It’s difficult to determine whether priests abused children at a higher rate than did other groups of trusted adults. Pedophiles like Jerry Sandusky have used coaching positions to assault children, and in October, the Los Angeles Times revealed that nearly 1,900 Boy Scout troop leaders were dismissed from the organization for sexual abuse ­between 1970 and 1991. A study released by the American Association of University Women in 2000 showed that nearly 7 percent of teenage students had experienced inappropriate sexual contact at school, while other surveys have shown that number to be around 4 percent.


  • John McCormack

    Every Catholic priest is a bizarre, odd guy who didn’t fit in to normal society to begin with. No normal 17 year old male decides never to have sex with a woman, and then spends the rest of his life fighting gays.

    That part would be fine, but the Catholic church protects their pedophile priests like Christ would protect the children, and the Catholic church tries to teach you that this practice is ok.

    The psychological damage that happens to a 10 year old boy when he is raped by a Catholic priest is unfathomable. The boy thinks he is being stabbed to death, in a disgusting way, by “Christ on earth”, and that God is there watching it happen. Until 2002, every one of those boys thought he was the only one, making it worse. Those boys spend every day of their lives thinking constantly about that moment.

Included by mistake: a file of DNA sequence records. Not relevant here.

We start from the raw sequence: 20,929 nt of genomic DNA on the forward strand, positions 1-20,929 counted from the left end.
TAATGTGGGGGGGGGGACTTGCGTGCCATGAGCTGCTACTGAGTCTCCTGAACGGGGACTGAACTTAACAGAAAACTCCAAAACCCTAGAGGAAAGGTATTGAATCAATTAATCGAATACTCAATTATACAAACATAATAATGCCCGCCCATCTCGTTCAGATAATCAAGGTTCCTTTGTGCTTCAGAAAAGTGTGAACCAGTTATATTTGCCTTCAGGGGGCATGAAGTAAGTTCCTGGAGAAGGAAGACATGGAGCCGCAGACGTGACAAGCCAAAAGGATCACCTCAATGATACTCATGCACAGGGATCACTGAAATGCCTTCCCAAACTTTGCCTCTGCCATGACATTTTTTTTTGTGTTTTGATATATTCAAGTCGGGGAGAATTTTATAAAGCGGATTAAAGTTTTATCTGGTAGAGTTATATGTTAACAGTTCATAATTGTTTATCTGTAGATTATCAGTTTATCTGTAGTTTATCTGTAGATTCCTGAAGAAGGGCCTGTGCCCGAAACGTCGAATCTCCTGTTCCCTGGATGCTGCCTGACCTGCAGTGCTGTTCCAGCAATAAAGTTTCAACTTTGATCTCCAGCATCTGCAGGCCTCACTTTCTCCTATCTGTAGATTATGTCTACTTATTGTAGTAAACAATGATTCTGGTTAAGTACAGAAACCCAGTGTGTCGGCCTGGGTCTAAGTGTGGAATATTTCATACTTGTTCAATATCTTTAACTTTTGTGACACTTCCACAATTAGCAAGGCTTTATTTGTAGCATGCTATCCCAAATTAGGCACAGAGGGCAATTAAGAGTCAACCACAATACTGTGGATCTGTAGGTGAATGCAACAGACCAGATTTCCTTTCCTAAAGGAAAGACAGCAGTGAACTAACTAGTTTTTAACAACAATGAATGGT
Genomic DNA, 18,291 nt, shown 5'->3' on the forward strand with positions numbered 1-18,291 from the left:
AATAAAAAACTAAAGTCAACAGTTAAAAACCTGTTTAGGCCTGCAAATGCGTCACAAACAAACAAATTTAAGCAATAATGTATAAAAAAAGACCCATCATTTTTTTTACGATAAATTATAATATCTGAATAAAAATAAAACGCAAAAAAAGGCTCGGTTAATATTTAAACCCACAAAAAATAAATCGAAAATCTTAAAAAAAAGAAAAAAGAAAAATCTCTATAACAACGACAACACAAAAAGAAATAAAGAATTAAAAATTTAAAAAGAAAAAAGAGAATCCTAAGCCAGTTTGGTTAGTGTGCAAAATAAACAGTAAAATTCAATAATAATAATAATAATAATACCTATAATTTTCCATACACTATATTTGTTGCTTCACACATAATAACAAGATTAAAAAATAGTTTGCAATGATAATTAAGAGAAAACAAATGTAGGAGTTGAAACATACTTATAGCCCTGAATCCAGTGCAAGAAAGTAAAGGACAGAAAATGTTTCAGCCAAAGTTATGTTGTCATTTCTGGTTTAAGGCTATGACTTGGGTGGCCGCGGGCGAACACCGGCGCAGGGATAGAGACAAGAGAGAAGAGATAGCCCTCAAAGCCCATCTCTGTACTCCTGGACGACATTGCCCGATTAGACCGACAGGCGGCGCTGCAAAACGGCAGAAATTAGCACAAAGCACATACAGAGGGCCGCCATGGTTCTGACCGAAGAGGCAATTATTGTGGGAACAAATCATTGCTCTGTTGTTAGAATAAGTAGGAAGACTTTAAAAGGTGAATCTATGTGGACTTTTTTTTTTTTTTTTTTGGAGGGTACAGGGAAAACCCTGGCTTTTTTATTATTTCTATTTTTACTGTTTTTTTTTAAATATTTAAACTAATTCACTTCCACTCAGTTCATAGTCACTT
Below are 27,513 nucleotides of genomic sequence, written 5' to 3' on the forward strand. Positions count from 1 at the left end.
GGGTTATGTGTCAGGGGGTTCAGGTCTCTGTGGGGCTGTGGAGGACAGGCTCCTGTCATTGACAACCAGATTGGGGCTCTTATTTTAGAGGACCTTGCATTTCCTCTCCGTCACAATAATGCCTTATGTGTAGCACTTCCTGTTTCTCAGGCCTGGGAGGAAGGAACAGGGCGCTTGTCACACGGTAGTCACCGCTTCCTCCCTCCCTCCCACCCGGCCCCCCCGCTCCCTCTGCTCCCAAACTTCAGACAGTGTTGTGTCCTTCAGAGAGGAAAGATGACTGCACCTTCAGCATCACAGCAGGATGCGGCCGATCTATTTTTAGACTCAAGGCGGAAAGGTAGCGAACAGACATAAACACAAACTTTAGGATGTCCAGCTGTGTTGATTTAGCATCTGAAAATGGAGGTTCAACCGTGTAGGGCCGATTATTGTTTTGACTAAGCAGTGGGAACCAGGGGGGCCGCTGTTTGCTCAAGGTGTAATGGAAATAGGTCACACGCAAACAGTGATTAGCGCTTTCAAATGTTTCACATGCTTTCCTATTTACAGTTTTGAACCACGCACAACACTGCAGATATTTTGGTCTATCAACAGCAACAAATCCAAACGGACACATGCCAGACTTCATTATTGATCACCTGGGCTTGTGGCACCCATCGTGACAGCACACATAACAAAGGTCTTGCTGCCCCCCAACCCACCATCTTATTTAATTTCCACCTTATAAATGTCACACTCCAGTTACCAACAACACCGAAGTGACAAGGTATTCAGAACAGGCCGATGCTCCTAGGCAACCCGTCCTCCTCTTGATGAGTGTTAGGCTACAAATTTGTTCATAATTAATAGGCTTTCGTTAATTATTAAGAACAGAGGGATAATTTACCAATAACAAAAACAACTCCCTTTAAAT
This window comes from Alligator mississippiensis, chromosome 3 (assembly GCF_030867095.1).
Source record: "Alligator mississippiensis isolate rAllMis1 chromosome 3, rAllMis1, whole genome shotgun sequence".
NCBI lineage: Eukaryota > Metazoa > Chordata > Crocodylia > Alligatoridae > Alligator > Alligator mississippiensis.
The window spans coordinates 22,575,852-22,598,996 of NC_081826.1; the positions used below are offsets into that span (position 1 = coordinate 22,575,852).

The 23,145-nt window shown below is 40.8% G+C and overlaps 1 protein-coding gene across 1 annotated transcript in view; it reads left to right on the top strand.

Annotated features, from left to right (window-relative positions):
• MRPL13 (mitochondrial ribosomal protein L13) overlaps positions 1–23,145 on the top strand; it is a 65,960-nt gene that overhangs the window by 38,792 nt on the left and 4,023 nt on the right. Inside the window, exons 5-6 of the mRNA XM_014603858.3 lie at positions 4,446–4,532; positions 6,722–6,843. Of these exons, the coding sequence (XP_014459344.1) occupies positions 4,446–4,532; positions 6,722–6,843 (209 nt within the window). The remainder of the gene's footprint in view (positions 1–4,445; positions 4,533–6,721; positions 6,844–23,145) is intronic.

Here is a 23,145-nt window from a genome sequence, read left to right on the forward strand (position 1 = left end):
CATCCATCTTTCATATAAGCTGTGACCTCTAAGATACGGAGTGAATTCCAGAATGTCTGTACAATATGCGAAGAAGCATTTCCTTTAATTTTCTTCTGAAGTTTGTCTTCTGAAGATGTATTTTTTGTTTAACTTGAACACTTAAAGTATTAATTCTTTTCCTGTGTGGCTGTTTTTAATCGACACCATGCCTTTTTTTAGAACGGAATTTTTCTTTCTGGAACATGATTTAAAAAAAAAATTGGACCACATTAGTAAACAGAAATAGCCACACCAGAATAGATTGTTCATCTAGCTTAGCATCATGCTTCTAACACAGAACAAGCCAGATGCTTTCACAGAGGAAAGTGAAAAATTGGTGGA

The Catholic church KNEW about every rape the day that it happened, since every pedophile priest went to confession to admit that he did it. Jesus said in John 20:23 that some sins weren’t forgiven, but the Catholic church forgave every child rapist and fought every child victim, or lied about it, and bullied the victims.

    The Catholic church, in unison, did the exact opposite of What Jesus Would Do. God has made it so clear – the Catholic church isn’t God’s church.

    • Alan Crone

      John McCormack — you are quite omniscient.

  • John Geoghan

    Catholic priests certainly don’t represent God, or Christ, or Christianity, and God has proven that to everyone, despite the fact that the Catholic church tried to hide it. God gave us the Internet and the journalists that exposed this organized crime, so every Christian could decide to support or to fight a church that raped children in God’s name, hid the child rapists, and bullied the victims.

    The Catholic church hid AT LEAST 4,392 child rapists in the US alone (that they admitted in their own John Jay report of 2004), moving child rapists to new locations where they could rape more vulnerable children, lying about it, and bullying the victims that came forward. All in the name of God.

    One thing is for sure – God was there when every child was raped, and He doesn’t have to show any mercy to anyone who didn’t stand up for those children. Catholic priests are the worst of all. None of them spoke up and did What Jesus Would Do. Catholic priests have convinced a billion followers that it is ok to hide rampant child rape in God’s name, because God would rather have the Pope wear $100,000 hats and have Catholics spend an hour a week in the world’s richest buildings than spend money to get therapy for children that were raped by Catholic priests.